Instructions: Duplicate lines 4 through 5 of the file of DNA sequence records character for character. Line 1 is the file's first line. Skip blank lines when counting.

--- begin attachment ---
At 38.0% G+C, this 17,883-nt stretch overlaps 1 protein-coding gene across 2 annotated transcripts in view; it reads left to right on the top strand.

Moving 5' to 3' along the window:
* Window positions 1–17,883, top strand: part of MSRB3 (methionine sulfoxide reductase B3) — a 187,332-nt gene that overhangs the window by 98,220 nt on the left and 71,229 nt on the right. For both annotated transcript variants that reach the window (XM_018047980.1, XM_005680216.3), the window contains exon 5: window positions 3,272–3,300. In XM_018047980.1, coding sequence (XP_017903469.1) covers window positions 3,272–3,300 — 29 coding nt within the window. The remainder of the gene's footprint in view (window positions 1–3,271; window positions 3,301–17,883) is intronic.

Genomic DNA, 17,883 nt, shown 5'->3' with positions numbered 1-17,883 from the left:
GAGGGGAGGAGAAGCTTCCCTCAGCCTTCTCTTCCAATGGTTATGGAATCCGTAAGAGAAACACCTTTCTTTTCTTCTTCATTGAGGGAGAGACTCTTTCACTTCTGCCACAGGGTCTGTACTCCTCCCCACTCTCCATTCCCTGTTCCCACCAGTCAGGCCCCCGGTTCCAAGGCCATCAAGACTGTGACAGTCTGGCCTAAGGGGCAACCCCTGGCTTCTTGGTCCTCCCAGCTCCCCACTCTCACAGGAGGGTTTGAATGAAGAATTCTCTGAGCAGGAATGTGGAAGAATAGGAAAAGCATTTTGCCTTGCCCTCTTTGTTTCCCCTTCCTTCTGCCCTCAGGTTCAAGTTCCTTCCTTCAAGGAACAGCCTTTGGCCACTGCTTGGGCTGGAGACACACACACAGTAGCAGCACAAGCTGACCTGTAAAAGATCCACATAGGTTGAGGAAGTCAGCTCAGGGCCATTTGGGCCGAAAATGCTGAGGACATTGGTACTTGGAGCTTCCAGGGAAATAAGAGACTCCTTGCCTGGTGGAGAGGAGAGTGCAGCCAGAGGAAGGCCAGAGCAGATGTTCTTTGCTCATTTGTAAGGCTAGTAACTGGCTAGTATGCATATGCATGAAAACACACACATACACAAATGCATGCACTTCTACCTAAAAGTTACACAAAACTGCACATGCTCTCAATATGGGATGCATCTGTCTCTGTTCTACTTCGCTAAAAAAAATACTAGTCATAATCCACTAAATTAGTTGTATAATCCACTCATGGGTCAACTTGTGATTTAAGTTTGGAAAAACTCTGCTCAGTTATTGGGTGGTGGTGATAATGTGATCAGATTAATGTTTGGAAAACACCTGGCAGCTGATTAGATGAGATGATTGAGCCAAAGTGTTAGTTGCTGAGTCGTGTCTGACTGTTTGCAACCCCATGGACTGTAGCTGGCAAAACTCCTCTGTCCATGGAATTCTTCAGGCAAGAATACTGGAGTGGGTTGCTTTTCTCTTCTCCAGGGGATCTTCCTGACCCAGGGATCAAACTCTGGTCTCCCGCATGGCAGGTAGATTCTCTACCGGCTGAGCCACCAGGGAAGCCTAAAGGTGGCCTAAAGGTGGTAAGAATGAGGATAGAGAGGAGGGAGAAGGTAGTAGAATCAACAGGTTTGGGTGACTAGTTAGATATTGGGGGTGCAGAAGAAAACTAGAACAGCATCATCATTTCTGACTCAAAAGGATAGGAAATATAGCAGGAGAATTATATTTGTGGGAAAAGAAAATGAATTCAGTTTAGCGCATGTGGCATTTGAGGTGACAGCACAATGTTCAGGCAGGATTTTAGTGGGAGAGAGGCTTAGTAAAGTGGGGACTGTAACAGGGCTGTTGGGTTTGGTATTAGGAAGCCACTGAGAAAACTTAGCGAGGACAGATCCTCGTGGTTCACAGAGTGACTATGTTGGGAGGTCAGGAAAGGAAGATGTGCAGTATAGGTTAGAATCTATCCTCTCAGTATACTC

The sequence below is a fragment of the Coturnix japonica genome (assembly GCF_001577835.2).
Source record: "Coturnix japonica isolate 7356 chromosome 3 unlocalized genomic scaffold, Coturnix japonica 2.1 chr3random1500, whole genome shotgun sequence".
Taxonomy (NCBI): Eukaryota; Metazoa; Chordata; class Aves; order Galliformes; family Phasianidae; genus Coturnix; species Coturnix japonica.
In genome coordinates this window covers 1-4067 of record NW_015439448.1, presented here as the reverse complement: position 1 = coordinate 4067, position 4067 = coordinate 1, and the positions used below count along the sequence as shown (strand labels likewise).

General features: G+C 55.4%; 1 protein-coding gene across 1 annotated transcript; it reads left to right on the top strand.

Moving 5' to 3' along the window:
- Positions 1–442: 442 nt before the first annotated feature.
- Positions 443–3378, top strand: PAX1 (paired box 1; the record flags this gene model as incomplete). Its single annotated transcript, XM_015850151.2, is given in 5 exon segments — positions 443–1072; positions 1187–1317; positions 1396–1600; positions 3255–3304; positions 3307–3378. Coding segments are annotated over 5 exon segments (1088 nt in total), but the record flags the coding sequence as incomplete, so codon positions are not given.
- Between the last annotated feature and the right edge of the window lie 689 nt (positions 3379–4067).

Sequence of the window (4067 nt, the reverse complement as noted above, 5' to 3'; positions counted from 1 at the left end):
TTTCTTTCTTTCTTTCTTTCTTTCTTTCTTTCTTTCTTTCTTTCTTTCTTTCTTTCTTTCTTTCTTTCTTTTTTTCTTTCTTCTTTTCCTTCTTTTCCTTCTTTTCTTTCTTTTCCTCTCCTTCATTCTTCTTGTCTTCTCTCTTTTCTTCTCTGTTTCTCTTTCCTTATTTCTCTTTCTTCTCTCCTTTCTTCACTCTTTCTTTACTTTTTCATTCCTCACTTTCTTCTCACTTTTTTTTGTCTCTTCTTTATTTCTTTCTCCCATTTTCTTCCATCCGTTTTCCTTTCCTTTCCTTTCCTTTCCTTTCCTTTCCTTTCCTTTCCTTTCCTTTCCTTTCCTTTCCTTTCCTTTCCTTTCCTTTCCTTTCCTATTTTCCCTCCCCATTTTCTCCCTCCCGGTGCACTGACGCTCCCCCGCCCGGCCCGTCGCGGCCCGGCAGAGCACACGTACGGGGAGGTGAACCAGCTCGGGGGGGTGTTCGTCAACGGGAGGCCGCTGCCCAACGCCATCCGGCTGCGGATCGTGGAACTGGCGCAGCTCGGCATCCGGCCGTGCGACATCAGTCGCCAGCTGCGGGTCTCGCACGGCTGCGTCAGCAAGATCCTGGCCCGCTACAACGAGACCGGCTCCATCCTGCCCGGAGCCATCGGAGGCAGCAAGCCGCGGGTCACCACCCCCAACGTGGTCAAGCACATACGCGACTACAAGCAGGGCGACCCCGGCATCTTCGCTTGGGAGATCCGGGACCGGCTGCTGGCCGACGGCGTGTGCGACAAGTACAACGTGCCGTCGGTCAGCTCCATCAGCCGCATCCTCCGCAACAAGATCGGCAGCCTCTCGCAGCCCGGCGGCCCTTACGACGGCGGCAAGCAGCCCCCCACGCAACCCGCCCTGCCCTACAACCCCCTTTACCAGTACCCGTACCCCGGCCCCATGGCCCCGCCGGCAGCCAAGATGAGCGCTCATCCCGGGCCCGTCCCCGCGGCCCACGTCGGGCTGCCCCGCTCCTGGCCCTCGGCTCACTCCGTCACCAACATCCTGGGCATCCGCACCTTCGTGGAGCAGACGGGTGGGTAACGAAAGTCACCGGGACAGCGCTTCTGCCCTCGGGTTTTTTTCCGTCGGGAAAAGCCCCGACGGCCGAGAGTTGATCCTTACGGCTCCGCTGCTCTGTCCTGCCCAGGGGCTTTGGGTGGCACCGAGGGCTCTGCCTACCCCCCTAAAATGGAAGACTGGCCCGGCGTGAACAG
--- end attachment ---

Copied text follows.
Genomic DNA, 17,883 nt, shown 5'->3' with positions numbered 1-17,883 from the left:
GAGGGGAGGAGAAGCTTCCCTCAGCCTTCTCTTCCAATGGTTATGGAATCCGTAAGAGAAACACCTTTCTTTTCTTCTTCATTGAGGGAGAGACTCTTTCACTTCTGCCACAGGGTCTGTACTCCTCCCCACTCTCCATTCCCTGTTCCCACCAGTCAGGCCCCCGGTTCCAAGGCCATCAAGACTGTGACAGTCTGGCCTAAGGGGCAACCCCTGGCTTCTTGGTCCTCCCAGCTCCCCACTCTCACAGGAGGGTTTGAATGAAGAATTCTCTGAGCAGGAATGTGGAAGAATAGGAAAAGCATTTTGCCTTGCCCTCTTTGTTTCCCCTTCCTTCTGCCCTCAGGTTCAAGTTCCTTCCTTCAAGGAACAGCCTTTGGCCACTGCTTGGGCTGGAGACACACACACAGTAGCAGCACAAGCTGACCTGTAAAAGATCCACATAGGTTGAGGAAGTCAGCTCAGGGCCATTTGGGCCGAAAATGCTGAGGACATTGGTACTTGGAGCTTCCAGGGAAATAAGAGACTCCTTGCCTGGTGGAGAGGAGAGTGCAGCCAGAGGAAGGCCAGAGCAGATGTTCTTTGCTCATTTGTAAGGCTAGTAACTGGCTAGTATGCATATGCATGAAAACACACACATACACAAATGCATGCACTTCTACCTAAAAGTTACACAAAACTGCACATGCTCTCAATATGGGATGCATCTGTCTCTGTTCTACTTCGCTAAAAAAAATACTAGTCATAATCCACTAAATTAGTTGTATAATCCACTCATGGGTCAACTTGTGATTTAAGTTTGGAAAAACTCTGCTCAGTTATTGGGTGGTGGTGATAATGTGATCAGATTAATGTTTGGAAAACACCTGGCAGCTGATTAGATGAGATGATTGAGCCAAAGTGTTAGTTGCTGAGTCGTGTCTGACTGTTTGCAACCCCATGGACTGTAGCTGGCAAAACTCCTCTGTCCATGGAATTCTTCAGGCAAGAATACTGGAGTGGGTTGCTTTTCTCTTCTCCAGGGGATCTTCCTGACCCAGGGATCAAACTCTGGTCTCCCGCATGGCAGGTAGATTCTCTACCGGCTGAGCCACCAGGGAAGCCTAAAGGTGGCCTAAAGGTGGTAAGAATGAGGATAGAGAGGAGGGAGAAGGTAGTAGAATCAACAGGTTTGGGTGACTAGTTAGATATTGGGGGTGCAGAAGAAAACTAGAACAGCATCATCATTTCTGACTCAAAAGGATAGGAAATATAGCAGGAGAATTATATTTGTGGGAAAAGAAAATGAATTCAGTTTAGCGCATGTGGCATTTGAGGTGACAGCACAATGTTCAGGCAGGATTTTAGTGGGAGAGAGGCTTAGTAAAGTGGGGACTGTAACAGGGCTGTTGGGTTTGGTATTAGGAAGCCACTGAGAAAACTTAGCGAGGACAGATCCTCGTGGTTCACAGAGTGACTATGTTGGGAGGTCAGGAAAGGAAGATGTGCAGTATAGGTTAGAATCTATCCTCTCAGTATACTC